Even if you are not on the Organ Donation Register, if you meet the above criteria, your next of kin will be approached, carefully and sympathetically, and asked to consider organ donation.

Death and dying are not comfortable topics of discussion, especially with those closest to us, but if there is anything which this incredibly sad experience has taught me, it’s that waiting until it’s too late is A Bad Thing. 

My brother and sister-in-law did discuss organ donation and end of life choices so she was able to make sure his wishes were known, and be the very best advocate for him, during his final days.  It’s the bravest, the best, and the most incredibly difficult thing anyone can ever do for a loved one.

So if you, or a family member are on the organ donation register, and even if you’re not, I think it’s really, REALLY important to talk to each other and think about what you want and perhaps more importantly, what you don’t want, in your end of life care plan.

Accidents can happen to anyone.  Anywhere. Any time.
Don’t wait until the worst thing happens.  
Get information, ask questions, make informed choices.

~~~~~~~~~~~~~~~

 This is a good place to start

For detailed information on the organ donation process in England, this document is excellent.  
https://www.tamesidehospital.nhs.uk/documents/organdonationpolicy.pdf

Thursday, 22 August 2019

Love triangles......

So.... Yayyyy!  The fabrics arrived for my workroom bunting the other day, so I've been sewing up a storm and the pile of beautifully lined triangular flags has been growing steadily.



There are enough on that little table to make up 4 strings of gorgeous bunting to go all round the walls.

HOwever, I still seem to have quite a lot left over.....


Sadly I've run out of the cotton lining fabric so I can't finish them all off yet.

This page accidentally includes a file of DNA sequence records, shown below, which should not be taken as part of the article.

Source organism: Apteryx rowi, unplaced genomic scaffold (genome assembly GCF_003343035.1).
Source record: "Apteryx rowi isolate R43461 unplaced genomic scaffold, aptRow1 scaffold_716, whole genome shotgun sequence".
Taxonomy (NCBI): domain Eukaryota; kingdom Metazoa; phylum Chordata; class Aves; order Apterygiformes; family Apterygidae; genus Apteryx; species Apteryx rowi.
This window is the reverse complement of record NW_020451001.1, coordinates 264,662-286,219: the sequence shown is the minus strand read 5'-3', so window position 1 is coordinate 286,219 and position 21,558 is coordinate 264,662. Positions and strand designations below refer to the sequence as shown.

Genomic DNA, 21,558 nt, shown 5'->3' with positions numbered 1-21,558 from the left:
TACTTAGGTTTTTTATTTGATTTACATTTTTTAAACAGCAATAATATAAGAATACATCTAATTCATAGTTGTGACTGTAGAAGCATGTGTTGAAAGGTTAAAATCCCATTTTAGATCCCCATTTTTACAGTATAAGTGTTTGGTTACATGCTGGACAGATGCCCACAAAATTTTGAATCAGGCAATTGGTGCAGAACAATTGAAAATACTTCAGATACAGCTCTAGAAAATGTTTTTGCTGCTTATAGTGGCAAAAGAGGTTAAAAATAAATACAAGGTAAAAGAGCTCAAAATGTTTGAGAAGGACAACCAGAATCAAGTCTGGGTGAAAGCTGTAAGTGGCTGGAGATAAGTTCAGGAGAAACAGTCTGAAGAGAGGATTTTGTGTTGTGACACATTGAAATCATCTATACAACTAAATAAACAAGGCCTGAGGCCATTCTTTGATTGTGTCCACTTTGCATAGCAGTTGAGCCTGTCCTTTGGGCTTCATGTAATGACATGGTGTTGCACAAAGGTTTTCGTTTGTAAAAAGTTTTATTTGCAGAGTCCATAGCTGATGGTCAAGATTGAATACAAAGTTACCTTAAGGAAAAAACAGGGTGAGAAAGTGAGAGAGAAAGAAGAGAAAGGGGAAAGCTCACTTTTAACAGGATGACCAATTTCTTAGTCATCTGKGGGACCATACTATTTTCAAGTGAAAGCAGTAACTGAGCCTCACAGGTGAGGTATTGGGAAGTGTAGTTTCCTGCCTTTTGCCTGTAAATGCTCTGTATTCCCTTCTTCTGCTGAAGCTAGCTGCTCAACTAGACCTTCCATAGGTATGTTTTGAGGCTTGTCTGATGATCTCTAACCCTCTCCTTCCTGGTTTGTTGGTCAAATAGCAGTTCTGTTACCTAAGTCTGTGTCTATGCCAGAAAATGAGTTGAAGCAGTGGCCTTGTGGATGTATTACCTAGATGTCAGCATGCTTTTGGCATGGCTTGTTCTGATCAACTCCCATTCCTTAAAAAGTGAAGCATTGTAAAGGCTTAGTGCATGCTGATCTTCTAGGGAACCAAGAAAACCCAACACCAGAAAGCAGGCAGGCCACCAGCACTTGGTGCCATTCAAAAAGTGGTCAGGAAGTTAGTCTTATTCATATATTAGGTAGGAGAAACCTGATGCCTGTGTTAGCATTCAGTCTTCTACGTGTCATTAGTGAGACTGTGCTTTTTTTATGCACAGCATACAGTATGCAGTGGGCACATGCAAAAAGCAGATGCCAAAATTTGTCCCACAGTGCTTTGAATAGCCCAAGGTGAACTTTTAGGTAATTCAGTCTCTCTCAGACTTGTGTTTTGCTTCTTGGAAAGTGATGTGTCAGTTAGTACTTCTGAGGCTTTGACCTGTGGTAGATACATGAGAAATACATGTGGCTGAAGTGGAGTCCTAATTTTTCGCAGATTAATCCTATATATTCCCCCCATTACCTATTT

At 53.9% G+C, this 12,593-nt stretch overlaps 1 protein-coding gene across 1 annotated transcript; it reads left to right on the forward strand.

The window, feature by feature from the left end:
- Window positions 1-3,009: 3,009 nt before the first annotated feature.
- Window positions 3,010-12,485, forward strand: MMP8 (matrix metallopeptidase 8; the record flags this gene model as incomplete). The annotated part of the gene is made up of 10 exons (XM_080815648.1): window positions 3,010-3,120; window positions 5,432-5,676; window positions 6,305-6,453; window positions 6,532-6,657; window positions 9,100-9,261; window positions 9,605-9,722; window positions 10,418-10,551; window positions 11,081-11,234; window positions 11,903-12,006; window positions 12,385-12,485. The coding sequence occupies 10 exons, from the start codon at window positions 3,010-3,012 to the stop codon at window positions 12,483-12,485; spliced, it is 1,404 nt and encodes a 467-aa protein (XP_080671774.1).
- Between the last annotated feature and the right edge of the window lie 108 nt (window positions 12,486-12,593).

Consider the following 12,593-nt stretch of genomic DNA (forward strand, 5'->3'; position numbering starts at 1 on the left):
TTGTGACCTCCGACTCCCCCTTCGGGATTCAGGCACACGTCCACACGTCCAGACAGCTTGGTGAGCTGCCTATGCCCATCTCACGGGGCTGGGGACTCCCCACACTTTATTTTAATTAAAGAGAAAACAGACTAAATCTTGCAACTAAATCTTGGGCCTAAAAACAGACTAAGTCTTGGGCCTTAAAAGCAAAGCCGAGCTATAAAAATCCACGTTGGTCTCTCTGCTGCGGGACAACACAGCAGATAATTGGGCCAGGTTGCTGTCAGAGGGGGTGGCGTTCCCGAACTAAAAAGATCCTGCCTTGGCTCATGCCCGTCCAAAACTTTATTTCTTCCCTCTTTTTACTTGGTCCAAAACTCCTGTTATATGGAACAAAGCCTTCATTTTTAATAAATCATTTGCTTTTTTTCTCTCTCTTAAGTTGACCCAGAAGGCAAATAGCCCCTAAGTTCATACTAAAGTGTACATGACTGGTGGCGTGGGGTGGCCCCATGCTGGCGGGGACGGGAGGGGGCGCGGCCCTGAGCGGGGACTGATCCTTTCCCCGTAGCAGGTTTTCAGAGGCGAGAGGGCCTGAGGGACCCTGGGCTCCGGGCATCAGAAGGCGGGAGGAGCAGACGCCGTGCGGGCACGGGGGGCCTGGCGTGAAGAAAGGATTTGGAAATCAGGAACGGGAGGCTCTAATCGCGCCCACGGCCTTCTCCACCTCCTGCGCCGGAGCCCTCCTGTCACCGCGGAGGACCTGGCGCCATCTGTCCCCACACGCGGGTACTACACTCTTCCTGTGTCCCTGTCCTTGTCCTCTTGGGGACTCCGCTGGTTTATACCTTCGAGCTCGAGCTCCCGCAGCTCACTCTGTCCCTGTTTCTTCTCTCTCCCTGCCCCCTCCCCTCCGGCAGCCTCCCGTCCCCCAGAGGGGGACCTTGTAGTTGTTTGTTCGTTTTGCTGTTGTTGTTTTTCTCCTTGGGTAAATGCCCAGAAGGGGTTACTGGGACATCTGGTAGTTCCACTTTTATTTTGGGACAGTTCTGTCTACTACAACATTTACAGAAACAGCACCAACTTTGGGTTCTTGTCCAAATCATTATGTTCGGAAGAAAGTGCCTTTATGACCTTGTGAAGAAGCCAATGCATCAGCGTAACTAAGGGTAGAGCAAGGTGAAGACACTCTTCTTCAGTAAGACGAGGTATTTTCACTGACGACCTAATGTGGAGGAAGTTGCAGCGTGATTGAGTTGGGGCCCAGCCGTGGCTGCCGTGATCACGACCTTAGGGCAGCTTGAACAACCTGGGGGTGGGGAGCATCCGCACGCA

I'll use the spare ones to do something quirky in the room.... not quite sure what yet but I am sure inspiration will strike at some point.

Buoyed by my success on the bunting front, I'm also determined to finish off the lovely cabinet.  It still needs a knob fitted to the drop down desk flap, plus I want to stencil on the inside of the flap, to frame the area where the leather writing pad was, which I'll also paint in a different colour.

I'm still working on the organisation of the cabinet itself, which needs to be a bit more user friendly.  I find myself surrounded by boxes of stuff from the drawers in the base, which are tricky to access when the desk is open.  Although I have two folding tables which really come into their own while I'm working... the smaller one as an 'ironing table', and the larger one for stuff which needs more working space than the desk flap.

I also need to properly organise the cubby holes and small drawers inside the desk, as they're currently in chaos.  I've re-purposed some empty coffee containers to act as storage for tools but it's all the small bits, which I use all the time, and which I need to have to hand, which are proving more difficult to keep in order.

I've fitted a length of LED strip lighting inside the desk, to better illuminate the working surface, but I need to fit a power socket with integral USB points on the side of the cabinet, so that I can run the lighting, mini iron etc.  

I'm also considering fixing some lightweight storage pockets inside the cabinet doors on one side, and a lightweight pin board/whiteboard on the other.

Things are slowly evolving as I get used to working in a radically different room layout and I'm gradually working out the best place to store things for maximum findability.  It's still a work in progress but at least progress IS being made!